“It turns out many of the roots of Harriet’s privileged existence can be found in the life of her creator, Louise Fitzhugh. Leslie Brody’s new biography, Sometimes You Have To Lie (a piece of Ole Golly dialogue), delves deep into the writer’s fascinating past.”
—The A.V. Club
“’Sometimes You Have to Lie’ is the fascinating story of the long-hidden truth about the life of the queer author of an iconic children’s book. Harriet wouldn’t be able to put it down.”
“Brody’s book peeks behind the curtain at Fitzhugh’s hidden life, her writing, and her struggle to express her individuality during a time of turbulent social and cultural change.”
"I've never been more intensely curious about a writer's life, nor more thwarted in finding anything out about that life, than I have been in the case of Louise Fitzhugh. At some point I deduced that the very lack of information likely answered my most burning question—was she a lesbian? But that was little preparation for the true story. What a lesbian! And what a life! Leslie Brody serves up an almost unbearably gratifying tale in her much-anticipated biography, Sometimes You Have To Lie. Southern Gothic childhood. Escape to Greenwich Village and Europe. Famous friends. String of lovers. Cross-dressing. Publishing gossip. Even a lost manuscript. I was especially pleased to learn so much about the painting career of this groundbreaking writer who considered herself just as much a visual artist. I only wish Brody's book, and Fitzhugh's life, had been much, much longer."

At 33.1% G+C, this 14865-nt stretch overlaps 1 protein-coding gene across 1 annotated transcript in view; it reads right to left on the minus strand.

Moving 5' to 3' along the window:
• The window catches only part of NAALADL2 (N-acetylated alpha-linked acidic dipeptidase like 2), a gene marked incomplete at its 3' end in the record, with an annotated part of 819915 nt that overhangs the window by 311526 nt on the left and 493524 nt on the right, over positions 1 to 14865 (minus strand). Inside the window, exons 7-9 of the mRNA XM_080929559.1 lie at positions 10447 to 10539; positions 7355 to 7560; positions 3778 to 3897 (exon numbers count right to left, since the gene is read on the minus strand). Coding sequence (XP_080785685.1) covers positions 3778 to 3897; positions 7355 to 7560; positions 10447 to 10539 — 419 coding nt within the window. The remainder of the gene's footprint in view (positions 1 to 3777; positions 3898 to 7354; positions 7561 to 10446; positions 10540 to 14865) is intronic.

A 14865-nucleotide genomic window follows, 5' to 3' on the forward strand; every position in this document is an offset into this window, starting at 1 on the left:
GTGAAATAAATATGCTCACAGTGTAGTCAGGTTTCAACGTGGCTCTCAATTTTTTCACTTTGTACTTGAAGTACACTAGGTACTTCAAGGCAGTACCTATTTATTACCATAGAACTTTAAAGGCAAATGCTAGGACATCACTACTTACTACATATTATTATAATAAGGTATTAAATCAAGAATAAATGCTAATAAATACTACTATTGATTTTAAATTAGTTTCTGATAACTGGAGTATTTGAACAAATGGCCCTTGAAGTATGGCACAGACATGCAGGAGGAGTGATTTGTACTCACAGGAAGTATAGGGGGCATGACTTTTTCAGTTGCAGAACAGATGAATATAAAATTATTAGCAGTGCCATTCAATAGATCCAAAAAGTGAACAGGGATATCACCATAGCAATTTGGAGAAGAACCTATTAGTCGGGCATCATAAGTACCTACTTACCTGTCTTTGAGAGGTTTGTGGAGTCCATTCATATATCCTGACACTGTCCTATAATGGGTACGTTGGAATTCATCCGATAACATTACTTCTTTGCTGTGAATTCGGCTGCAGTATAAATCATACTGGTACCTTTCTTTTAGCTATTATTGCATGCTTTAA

—Alison Bechdel,author of Fun Home
the Spy was a tough, smart, vulnerable, funny,
unsentimental, and deeply observant little kid who was a born writer, much
like her creator, the wonderful Louise Fitzhugh. She was a heroine unlike any
children's book heroine who preceded her. If you loved Harriet, if you still
think about her from time to time, you will love this book."
—RozChast, author of Can't We Talk About Something More Pleasant?
"It has taken a really good spy, in Leslie Brody, to come up with the story we've been waiting to get our hands on for all our reading lifetimes. Sometimes You Have to Lie
does the greatest honor to Louise Fitzhugh and her brilliant avatar, Harriet the Spy: It tells the truth."—Gregory Maguire, author of Wicked and Egg & Spoon
"With clear-eyed compassion, Leslie Brody pulls back the curtain to reveal the complex, delicate, fierce woman whose imagination created our beloved Harriet the Spy,
and so much more. I was fascinated and moved by Louise Fitzhugh's struggles to be and do and have all she desired, and I feel richer for the experience of getting to know her."—Therese Anne Fowler, author of Z:A Novel of Zelda Fitzgerald
"What a role model Harriet the Spy was for a kid: whip-smart, curious, and bold. It turns out her creator, Louise Fitzhugh, was just as daring. Sometimes You Have to Lie is a rollicking and insightful biography about a modern literary heroine."
—Anne Zimmerman, author of An Extravagant Hunger: The Passionate Years of M.F.K. Fisher
"When you read Sometimes You Have to Lie, you become like Harriet, spying on Louise Fitzhugh. This wonderfully written biography lets readers walk in Louise's footsteps, as if taking notes on countless details of her complicated, rich life."
—Jack Gantos, author of the Rotten Ralph series